The Game of Thrones cast and crew remember making the Red Wedding


From the buildup to the filming to the aftermath, the Red Wedding was just as emotional for the cast and crew as it was for Game of Thrones fans.

The Red Wedding is probably the most iconic sequence to come out of Game of Thrones. It has some competition — Ned Stark’s execution, Cersei’s Walk of Shame, etc — but there’s no denying its power, or that it really put Game of Thrones on the map. The audacity to kill off some of your main characters right when a series is approaching middle age…as showrunner Dan Weiss told James Hibberd for his book, Fire Cannot Kill a Dragon, “The Red Wedding was the thing we always told ourselves that if we got to that moment, and if we did it right, did it justice, then [the show would] be in a pretty good place. The energy that it injected into the story would be enough to get us through to the end of the show.”

That book is full of fascinating remembrances of the buildup, shooting and aftermath of this legendary TV event. To start, people who had read George R.R. Martin’s books knew it was coming, and wouldn’t stop pointing that out to the actors. “I read [the books] season by season,” recalled Richard Madden, who played Robb Stark. “I didn’t want to preempt where Robb is going. But a thousand people spoiled it for me before I had a chance to pick up the third book. I also made the fatal flaw of googling. So that reinforced what people were hinting, saying something terrible was going to happen and giggling.”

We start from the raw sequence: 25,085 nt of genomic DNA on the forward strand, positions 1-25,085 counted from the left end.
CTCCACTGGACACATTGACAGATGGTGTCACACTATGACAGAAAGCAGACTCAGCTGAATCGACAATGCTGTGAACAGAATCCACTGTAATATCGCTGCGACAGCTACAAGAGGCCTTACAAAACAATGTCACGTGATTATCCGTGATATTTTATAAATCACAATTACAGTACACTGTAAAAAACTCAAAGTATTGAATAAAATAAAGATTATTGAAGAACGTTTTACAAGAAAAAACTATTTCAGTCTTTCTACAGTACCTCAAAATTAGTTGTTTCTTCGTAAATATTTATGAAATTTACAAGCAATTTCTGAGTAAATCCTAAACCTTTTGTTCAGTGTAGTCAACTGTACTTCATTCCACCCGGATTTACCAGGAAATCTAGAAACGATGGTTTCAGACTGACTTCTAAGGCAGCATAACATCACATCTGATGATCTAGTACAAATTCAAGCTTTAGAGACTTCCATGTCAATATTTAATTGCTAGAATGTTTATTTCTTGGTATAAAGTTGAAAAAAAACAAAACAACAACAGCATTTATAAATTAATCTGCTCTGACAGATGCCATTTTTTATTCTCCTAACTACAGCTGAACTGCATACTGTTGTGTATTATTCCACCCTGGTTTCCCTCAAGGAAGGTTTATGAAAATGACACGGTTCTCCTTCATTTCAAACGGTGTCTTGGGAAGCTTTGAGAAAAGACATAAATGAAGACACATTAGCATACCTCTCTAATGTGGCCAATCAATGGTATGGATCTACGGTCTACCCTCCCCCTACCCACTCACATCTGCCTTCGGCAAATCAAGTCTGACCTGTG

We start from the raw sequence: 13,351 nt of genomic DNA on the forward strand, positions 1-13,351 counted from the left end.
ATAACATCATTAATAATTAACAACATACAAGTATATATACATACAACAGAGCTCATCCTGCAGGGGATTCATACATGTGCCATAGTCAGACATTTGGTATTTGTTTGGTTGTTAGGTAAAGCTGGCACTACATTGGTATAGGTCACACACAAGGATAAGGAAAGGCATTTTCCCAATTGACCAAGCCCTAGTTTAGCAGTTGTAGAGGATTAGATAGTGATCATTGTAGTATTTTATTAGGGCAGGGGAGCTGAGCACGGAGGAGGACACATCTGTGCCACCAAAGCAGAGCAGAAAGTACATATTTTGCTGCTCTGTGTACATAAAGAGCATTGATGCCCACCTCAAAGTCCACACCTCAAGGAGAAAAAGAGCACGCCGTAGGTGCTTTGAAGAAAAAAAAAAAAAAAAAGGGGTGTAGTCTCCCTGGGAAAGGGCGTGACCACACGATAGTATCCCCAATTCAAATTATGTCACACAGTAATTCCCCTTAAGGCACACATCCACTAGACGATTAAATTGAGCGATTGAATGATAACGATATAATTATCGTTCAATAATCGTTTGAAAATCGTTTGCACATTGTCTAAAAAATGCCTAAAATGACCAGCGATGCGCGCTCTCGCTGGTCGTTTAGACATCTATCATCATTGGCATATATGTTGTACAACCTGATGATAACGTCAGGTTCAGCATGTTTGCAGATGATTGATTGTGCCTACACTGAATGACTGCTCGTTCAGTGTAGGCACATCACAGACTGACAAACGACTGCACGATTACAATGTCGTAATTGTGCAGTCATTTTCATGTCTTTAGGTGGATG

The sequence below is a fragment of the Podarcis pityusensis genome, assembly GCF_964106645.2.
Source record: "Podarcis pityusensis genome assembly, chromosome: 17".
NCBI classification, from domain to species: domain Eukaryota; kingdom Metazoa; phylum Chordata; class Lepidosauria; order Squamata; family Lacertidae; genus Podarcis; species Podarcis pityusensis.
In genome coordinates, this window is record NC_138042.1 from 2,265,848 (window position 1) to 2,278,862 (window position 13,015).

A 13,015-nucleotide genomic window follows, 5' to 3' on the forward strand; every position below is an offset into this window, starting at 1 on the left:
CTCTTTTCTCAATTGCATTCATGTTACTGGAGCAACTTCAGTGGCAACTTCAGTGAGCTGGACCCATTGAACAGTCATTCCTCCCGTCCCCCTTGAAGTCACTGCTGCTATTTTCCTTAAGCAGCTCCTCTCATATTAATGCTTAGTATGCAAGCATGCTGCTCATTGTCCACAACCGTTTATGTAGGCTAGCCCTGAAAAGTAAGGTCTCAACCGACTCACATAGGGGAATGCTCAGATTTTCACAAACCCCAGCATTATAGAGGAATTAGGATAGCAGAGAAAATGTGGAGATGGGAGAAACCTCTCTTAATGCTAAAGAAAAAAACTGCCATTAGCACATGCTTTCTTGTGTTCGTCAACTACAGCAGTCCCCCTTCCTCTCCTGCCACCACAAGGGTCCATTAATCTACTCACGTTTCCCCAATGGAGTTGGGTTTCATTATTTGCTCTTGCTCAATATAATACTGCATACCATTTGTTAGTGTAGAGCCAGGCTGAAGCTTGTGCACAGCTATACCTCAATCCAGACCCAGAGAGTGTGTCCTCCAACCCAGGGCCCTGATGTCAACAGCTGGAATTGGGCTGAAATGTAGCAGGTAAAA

Michelle Fairley, who played Robb’s mother Catelyn, also knew to assume crash positions. “It’s something that anyone who’s read the books will talk about, so people took great delight in knowing,” she said. “There’s something so incredibly dramatic and brutal about the Red Wedding, the shock of it. I met somebody who read it on the plane and they were so heartbroken they left the book on the plane. For an actor to be given that part to play, you want to grab it and go straight into it.”

All of this added up to a lot of anticipation on set. “When it came time to shoot it there was so much pressure,” Weiss remembered. “We had gotten to it, which was great, but given where the show was at the time [in terms of its budget], it was a very complex thing to shoot and get right.”

The day of

Generally, movies and TV shows shoot scenes out of order, but director David Nutter got to film the Red Wedding mostly in sequence over the course of about a week, which had to pull the tension even tighter. “I made sure that the most powerful points were near the end of the shoot,” he remembered. “These are beloved characters that everybody loved being around. You want to build up the emotional journey of the sequence.”

And what was the most powerful point? Catelyn watching Roose Bolton (Michael McElhatton) kill her son, letting out a scream of pain, killing Walder Frey’s wife, and then getting killed herself. “We organized it so Catelyn losing it at the end was the last scene we’d shoot,” Nutter remembered. “And we talked about how long she would stand there before the guy comes up and puts a knife in her throat…The knife cut wasn’t exactly the right positioning, it wasn’t the right inch, but it looked so good.”

Don’t remind me.